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Undocumented children in the Amsterdam region: an analysis of health, school, and living circumstances

Abstract

Undocumented migrants are people who do not have a valid residence permit. There are only estimates about how many undocumented migrants are living in the European Union; the number of children among them is unclear. Studies about undocumented children are scarce and little is known about their living situation and their access to health care. Therefore, we aimed to estimate the number of undocumented children in the population of visitors of our primary care clinic for undocumented patients. Moreover, we explored whether these children’s rights with respect to health care, education, and living circumstances were met. All undocumented adult patients visiting the clinic between September 1, 2016 and December 31, 2016 received a questionnaire. In total, 267 undocumented adults responded; 30% of them had children, and 15% had one or more undocumented children living in the Netherlands. Eleven percent of those undocumented children did not attend school, 17% was not vaccinated, 83% did not have a general practitioner, and 30% did not have a permanent place of residence.

Conclusion: There are probably a considerable number of undocumented children in the Netherlands; our study estimated a percentage of 17% of the undocumented population. Not all their basic human rights are met; more awareness among people involved with child and health policies is needed.

What is Known:
There are only estimates of the number of undocumented migrants in the European Union, the number of children among them is not clear.
Studies about undocumented children are scarce and little is known about their living circumstances and access to health care.
What is New:
A substantial number of undocumented children do not go to school, are not vaccinated, and do not have a general practitioner.
The hidden group of undocumented children, whose basic human rights are not met, need special attention when they or their caregivers present at a health care facility.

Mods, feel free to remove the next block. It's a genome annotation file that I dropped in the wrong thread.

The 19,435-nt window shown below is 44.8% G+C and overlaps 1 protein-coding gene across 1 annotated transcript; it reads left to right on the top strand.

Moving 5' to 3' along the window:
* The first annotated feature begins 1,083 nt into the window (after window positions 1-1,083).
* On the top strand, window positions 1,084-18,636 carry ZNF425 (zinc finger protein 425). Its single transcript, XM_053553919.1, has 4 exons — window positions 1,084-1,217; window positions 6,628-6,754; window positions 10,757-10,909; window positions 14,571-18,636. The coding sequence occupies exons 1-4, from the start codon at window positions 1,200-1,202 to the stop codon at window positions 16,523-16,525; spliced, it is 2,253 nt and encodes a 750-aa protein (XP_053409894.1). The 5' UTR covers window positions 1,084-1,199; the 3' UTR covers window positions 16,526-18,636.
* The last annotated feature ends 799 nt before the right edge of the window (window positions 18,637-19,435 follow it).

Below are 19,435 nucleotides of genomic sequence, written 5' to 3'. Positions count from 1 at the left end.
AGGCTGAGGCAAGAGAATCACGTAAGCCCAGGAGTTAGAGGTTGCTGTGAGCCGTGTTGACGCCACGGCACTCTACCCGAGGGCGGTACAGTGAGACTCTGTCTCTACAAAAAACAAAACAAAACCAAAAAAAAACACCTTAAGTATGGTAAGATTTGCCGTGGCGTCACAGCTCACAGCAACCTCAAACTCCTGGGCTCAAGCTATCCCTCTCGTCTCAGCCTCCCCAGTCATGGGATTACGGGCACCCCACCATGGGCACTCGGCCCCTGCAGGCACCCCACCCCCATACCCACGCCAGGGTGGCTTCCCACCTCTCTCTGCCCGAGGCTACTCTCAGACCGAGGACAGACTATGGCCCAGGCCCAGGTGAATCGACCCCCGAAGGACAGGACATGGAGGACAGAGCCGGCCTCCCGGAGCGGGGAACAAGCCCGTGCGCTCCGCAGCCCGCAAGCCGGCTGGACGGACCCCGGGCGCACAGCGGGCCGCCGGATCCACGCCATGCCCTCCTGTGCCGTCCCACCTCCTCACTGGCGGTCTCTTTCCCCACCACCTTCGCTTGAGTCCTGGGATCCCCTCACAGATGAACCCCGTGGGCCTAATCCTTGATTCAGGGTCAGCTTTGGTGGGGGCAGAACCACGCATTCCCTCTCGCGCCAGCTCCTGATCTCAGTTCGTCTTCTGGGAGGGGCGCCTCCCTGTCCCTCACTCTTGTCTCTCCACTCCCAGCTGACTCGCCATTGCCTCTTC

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Fig. 1

Abbreviations

EU:

European Union

ERB:

Ethical Review Board

GP:

General practitioner

NGO:

Non-governmental organization

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Author information

J Beldman and S Klok-Nentjes assembled the study protocol. E van Dam-Bakker, J Beldman, and S Klok-Nentjes included data and analyzed preliminary data. J Beldman and G Tramper-Stranders performed the final data analyses. J Beldman, E van Dam-Bakker, and S Klok-Nentjes contributed to the writing of the manuscript. G Tramper-Stranders contributed to data interpretation and supervised the writing of the manuscript.

Correspondence to S. Klok-Nentjes.

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Conflict of interest

The authors declare that they have no conflict of interest.

Ethical approval

All procedures performed in studies involving human participants were in accordance with the ethical standards of the national research committee and with the 1964 Helsinki Declaration and its later amendments or comparable ethical standards. The ERB provided a waiver because of the non-invasive nature of this questionnaire study.

Informed consent

The ERB reviewed the study and deemed formal ethical review and written informed consent unnecessary because of absence of risk for participants and anonymous handling of questionnaires.

Additional information

Communicated by Nicole Ritz

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Klok-Nentjes, S., Tramper-Stranders, G.A., van Dam-Bakker, E.D.M. et al. Undocumented children in the Amsterdam region: an analysis of health, school, and living circumstances. Eur J Pediatr 177, 1057–1062 (2018). https://doi.org/10.1007/s00431-018-3148-4

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Keywords

  • Health care access
  • Rights
  • Undocumented children